If allowed to, domestic cats don’t select food on flavour but on nutritional content a study has found1.
Cats have an intuitive feel for selecting a food that is right for him/her based on its macronutrient content by which I mean the type of food (e.g. fat, protein, carbohydrate) required in large amounts in his/her diet.
To restate that: for cats the actual and true content of the food in terms of nutrients such as fats and proteins trumps the smell and flavour of the food (the food’s organoleptic properties). In the short term cats might go for the flavour and smell but not so in the long term. It seems that cats can detect the true nutritional value of the food.
A study concluded that domestic cats are drawn towards foods containing a mix of 70% protein and 30% fat even if it is flavoured distastefully.
Following a learning period “flavour preferences do not account for the food choices and amounts eaten by cats.” Cats adjust the amounts and choice of food eaten to “achieve a particular nutritional outcome.”
Cats regulate their food intake to achieve an intake target for both protein and fat. We don’t yet understand the physiological mechanisms which drives this self-regulation.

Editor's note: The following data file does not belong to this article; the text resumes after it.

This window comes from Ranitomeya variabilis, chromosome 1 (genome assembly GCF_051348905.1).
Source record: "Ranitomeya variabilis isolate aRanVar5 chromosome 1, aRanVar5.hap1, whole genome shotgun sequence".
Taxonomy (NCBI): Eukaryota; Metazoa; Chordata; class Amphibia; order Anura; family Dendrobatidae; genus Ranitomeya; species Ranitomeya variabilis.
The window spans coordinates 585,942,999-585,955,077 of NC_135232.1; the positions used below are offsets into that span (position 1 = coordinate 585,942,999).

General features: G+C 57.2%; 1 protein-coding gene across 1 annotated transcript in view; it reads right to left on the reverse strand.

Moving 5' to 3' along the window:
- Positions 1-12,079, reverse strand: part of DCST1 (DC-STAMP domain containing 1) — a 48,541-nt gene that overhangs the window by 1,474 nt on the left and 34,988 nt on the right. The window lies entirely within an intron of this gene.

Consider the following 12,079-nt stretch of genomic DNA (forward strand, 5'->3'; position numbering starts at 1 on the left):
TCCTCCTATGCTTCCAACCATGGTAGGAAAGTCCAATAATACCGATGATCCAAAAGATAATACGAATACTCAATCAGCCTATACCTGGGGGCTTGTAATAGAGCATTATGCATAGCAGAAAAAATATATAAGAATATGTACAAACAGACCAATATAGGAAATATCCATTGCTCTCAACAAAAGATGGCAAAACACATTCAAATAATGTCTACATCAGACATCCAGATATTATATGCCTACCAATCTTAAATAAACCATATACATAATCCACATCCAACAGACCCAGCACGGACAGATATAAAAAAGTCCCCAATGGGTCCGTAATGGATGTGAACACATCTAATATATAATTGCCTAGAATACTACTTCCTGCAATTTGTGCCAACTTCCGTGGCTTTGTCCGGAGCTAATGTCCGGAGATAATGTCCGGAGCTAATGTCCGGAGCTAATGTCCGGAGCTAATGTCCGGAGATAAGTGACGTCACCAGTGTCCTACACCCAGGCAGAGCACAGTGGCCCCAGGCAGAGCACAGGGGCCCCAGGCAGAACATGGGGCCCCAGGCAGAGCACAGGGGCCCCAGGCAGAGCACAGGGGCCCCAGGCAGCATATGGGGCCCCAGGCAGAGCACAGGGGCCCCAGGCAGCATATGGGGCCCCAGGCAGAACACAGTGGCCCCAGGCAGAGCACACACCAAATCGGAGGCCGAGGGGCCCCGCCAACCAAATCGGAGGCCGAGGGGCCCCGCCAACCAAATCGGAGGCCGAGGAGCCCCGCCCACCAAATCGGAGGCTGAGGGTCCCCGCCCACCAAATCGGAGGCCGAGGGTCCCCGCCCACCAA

Comment: I am a little confused. I had thought that the flavourings added to dry cat food made it addictively palatable to cats despite the food itself not being well balanced. This study would indicate that a cat would ultimately reject dry cat food because the nutrient content is not to his liking.
Here is the problem: when there is no choice preferences don’t come into it. The cat has to eat what he is given unless he is an outdoor cat who can hunt thereby balancing his diet with genuinely nutritious food. Not all, but many cats are feed a 100% dry food diet and it could be low quality cat food. If these cats are full-time indoor cats the natural drive to find a more balanced diet is hobbled. I wonder if this affects the cat in ways we don’t understand.
Are cats on diets poor in nutritional value emotionally stressed because they are unable to satisfy their natural inner drive to eat a diet balanced for their needs?
Source: 1 Waltham Centre for Pet Nutrition in Leicester and reported in the journal Royal Society Open Science. At the time of writing this the Waltham Centre’s website was not responding.
See the study – it is very technical I am afraid and it took me a while to decipher it.
Please comment on Facebook to spread the word. Please click “Also post on Facebook”. Thanks:
Did you find this article useful and interesting? Can it be improved? Please tell me in a comment. I am always keen to improve the site for animal welfare and reader enjoyment.